• The Catholic Encyclopedia – An excellent first stop for research into Catholic doctrine and the history of the medieval Catholic Church.
  • Bernard of Clairvaux’s The New Knighthood (De laude novae militae) – The prologue and first five chapters of the defense of the Knights Templar by the early 12th-century Cistercian mystic, St. Bernard of Clairvaux. His ideas of a new, spiritual knighthood influenced the earliest stories of the Holy Grail. The translation is by Conrad Greenia.
  • Medieval Sourcebook – Fordham University’s website with links to translations of many medieval texts.
  • The Labyrinth – A prime site for all medieval resources on the World Wide Web.
  • The Online Reference Book (ORB) for Medieval Studies – This is an archived version of the site originally edited by the late Kathryn Talarico and no longer maintained at the original URL, Though it was available until July 2015, this link is to’s December 23, 2012, snapshot, because more of the links are still active as sub-pages. Especially useful for students are the entries in the ORB Encyclopedia, the Textbook Library, Of General Interest, and E-Texts. Scholars will be pleased that Jim Marchand’s “What Every Medievalist Should Know” is intact.

Online Articles and E-texts

  • “Some Notes on Merlin” by Scott Middleton and Linda Malcor, authors of From Scythia to Camelot (in PDF format).
  • Essays on Sir Gawain and the Green Knight and Le Morte Darthur (among other medieval texts) from the Luminarium Anthology of Middle English Literature. (Note that student essays are marked with an “s.”)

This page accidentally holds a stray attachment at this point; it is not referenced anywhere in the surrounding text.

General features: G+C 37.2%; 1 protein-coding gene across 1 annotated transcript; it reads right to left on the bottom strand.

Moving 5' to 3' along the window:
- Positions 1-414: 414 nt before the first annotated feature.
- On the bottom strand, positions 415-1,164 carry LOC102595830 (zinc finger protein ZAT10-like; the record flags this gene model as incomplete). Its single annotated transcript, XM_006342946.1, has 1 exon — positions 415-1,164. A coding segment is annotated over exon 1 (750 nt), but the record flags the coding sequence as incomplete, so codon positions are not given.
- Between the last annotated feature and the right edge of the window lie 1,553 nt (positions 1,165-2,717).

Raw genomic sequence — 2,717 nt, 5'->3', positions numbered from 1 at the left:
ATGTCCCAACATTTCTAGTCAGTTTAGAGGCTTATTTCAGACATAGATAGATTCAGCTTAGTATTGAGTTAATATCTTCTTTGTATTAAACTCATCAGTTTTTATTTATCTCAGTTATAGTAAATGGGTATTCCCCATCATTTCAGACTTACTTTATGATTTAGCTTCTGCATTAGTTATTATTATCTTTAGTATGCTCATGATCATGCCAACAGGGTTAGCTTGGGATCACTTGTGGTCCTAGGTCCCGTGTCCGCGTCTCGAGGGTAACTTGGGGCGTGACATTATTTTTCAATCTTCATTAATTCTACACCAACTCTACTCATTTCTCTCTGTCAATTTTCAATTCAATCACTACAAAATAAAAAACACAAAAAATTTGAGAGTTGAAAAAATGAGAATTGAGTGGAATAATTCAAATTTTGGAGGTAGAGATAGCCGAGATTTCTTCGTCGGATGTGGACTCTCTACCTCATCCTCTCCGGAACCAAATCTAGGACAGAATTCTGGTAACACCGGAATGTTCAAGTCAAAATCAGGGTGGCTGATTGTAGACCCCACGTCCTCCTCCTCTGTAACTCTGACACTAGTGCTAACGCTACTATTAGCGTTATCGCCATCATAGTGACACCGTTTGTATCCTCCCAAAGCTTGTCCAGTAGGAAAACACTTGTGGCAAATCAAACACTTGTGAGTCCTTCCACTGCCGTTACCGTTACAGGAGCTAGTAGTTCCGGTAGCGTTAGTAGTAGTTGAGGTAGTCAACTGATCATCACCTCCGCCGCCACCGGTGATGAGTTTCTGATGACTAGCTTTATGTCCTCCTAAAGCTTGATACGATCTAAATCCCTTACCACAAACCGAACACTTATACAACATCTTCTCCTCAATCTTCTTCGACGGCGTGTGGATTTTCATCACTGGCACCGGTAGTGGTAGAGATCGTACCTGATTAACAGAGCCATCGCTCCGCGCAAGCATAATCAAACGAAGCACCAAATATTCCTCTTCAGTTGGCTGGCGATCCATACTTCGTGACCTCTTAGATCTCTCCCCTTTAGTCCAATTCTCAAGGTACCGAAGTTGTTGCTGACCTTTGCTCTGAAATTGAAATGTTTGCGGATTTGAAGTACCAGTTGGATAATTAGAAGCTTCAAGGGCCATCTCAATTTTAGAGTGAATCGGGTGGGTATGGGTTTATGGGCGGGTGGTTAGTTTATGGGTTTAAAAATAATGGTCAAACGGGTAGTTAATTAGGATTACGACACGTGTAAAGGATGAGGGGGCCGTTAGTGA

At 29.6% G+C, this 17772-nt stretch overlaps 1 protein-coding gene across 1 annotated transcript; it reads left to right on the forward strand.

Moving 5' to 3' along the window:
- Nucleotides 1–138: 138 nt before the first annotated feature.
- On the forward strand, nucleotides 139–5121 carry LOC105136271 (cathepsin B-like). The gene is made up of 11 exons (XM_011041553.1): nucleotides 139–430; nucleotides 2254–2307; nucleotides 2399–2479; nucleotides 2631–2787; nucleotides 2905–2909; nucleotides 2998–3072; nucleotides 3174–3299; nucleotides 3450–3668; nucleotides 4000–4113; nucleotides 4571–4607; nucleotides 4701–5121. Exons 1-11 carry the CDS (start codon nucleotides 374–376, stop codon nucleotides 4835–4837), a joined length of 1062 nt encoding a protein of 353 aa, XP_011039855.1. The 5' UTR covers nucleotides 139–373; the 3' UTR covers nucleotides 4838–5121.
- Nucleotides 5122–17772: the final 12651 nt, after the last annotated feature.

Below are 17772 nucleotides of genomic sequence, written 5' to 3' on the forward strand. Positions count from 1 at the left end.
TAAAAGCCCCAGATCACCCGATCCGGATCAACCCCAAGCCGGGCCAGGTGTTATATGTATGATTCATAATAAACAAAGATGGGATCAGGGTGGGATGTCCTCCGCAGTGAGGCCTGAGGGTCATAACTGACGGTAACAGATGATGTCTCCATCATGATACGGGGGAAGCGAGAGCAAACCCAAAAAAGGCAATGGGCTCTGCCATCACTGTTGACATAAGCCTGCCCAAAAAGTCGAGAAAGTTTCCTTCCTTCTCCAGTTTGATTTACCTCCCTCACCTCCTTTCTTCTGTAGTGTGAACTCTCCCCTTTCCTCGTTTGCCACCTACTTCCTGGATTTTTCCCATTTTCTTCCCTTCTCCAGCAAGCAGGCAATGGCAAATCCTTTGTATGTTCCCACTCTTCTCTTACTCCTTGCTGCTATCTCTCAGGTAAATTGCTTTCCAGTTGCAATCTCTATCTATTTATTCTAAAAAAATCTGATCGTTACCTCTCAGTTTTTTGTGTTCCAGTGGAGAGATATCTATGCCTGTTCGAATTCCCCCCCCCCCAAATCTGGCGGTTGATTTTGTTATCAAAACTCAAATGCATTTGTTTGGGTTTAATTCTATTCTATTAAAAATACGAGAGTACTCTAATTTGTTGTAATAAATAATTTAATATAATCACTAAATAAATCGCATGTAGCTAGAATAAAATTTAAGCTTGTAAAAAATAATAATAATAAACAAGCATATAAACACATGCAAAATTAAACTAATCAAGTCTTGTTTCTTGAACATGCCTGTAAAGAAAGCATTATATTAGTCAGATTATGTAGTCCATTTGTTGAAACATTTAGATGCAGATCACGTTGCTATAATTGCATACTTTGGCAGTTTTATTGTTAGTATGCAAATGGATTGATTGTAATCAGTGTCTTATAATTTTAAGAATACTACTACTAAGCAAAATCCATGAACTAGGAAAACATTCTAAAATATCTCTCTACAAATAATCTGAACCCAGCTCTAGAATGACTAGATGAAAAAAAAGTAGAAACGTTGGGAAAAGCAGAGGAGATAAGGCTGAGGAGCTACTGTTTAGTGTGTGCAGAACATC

• The Poem as Green Girdle: Commercium in Sir Gawain and the Green Knight a book by R. Allen Shoaf, originally published in 1984, now available in its entirety on the Web. Includes a bibliography.
  • Stories of Sir Gawain Texts of popular medieval tales of Sir Gawain with commentaries and brief bibliography from the website of TEAMS (The Consortium for the Teaching of the Middle Ages). Works include The Greene Knight (a version of SGGK), The Knightly Tale of Gologras and Gawain, The Wedding of Sir Gawain and Dame Ragnelle (a version of Chaucer’s “Wife of Bath’s Tale”), and Ywain and Gawain (a Middle English version of Chrétien’s Yvain, or the Knight with the Lion).
  • The Medieval Review, both a browsable and searchable collection of electronic reviews of books on all medieval subjects, literary, historical, and cultural. A good way to find out about new books on Arthurian Legend.